HMS Montrose's crew completes Gulf mission

A four-month stint protecting shipping and tackling terrorism came to an end for the men and women crewing HMS Montrose.

HMS Clyde may have been the last ship home for Christmas – but the last sailors returned to the UK over the weekend.

The frigate is stationed long-term in the Gulf in a bid to spare ships the arduous passage to and from the UK – allowing more time on front-line operations in the region.

Every four months the 200 sailors and Royal Marines on board trade places with a UK-based crew; the third and final exchange of Montrose crews for the year took place just before Christmas.

Whichever crew has been assigned to the frigate, they have been at the forefront of protecting shipping passing in and out of the Gulf through the Strait of Hormuz since July.

The Port crew, who took charge of the 4,500-tonne warship at the end of August, escorted three dozen British merchant ships through the Strait of Hormuz during 24 transits of the narrow waters.

In addition, she acted as a guardian for global shipping protected by the new seven-nation International Maritime Security Construct and the security mission it directs from Bahrain, Operation Sentinel.

All merchant vessels under Montrose’s watch passed through the Strait safely.

That success aside, the biggest single triumph of the deployment was a £42m seizure of crystal meth and heroin in co-operation with the French destroyer FS Jean Bart in October.

The ship’s company also took part in a major UK-US medical exercise testing the abilities of the two allies to deal with multiple casualties at sea – and evacuate those needing the most care and support to civilian hospitals ashore, in this case in Bahrain.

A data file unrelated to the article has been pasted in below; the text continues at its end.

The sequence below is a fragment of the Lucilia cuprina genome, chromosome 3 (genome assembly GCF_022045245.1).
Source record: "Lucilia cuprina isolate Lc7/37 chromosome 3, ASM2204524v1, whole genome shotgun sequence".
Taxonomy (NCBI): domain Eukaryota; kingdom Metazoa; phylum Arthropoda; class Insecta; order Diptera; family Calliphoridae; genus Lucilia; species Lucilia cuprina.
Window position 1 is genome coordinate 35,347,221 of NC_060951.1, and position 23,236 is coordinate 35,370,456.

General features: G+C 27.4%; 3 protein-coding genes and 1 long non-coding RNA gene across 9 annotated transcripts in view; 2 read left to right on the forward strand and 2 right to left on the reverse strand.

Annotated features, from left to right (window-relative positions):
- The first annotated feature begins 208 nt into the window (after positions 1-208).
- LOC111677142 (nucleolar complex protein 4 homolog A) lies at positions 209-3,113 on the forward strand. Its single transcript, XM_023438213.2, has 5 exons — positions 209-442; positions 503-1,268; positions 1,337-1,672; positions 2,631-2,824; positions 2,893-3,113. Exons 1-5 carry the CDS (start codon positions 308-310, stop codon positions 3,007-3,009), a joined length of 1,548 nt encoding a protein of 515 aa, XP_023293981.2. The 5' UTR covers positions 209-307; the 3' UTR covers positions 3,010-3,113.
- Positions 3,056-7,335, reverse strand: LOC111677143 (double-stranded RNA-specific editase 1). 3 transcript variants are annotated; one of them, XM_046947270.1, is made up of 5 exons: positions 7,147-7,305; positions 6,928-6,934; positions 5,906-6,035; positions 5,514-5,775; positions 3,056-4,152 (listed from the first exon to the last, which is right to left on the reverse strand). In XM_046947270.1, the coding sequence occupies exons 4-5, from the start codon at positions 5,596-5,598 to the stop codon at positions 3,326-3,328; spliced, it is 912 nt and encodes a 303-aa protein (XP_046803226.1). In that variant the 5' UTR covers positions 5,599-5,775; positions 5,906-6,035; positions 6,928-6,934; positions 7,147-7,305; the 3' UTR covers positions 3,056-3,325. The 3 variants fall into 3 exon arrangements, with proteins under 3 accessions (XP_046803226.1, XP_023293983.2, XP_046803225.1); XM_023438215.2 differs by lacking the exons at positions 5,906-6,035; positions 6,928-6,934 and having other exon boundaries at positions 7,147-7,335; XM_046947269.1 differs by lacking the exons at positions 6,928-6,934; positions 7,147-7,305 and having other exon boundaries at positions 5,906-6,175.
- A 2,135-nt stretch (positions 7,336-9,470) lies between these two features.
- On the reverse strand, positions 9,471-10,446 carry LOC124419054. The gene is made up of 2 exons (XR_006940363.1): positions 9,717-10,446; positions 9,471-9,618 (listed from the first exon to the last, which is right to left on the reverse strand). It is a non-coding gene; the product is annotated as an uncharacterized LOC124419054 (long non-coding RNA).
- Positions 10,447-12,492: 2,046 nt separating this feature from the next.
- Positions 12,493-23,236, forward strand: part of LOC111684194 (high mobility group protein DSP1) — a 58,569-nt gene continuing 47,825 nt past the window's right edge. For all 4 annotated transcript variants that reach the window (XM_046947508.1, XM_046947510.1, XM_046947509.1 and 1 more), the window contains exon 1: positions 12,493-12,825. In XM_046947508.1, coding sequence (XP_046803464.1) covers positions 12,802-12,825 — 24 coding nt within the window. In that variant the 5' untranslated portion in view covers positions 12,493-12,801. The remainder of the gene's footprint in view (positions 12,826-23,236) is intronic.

We are now looking forward to spending Christmas with our families, regenerating in the New Year and returning to the area of operations in 2020.

Commander Ollie Hucker

Despite the busy operational tempo the crew have continued many everyday activities such as fitness workouts; Montrose’s police officer Petty Officer Michelle Garrett completing a marathon around the upper-deck, as part of her challenge to walk a million steps for cancer charity Macmillan.

“I am extremely proud of all that Montrose’s Port crew have conducted during their operational period. From accompanying Red Ensign shipping through the Strait of Hormuz, contributing to the International Maritime Security Construct and seizing 170kg of crystal meth and Cocaine; the crew have consistently and continually delivered,” said Commander Ollie Hucker, Commanding Officer of the Port crew.

Before the crew flew home they hosted Britain’s most senior sailor, First Sea Lord Admiral Tony Radakin, who thanked the men and women for their hard work throughout the autumn.

They are now enjoying Christmas at home and a period of leave before beginning the training needed to prepare them for a return to the Gulf in the spring, while their successors are renewing their acquaintance with the ship and conditions in the Middle East before undergoing an assessment to determine they are ready for the challenge of operations to come.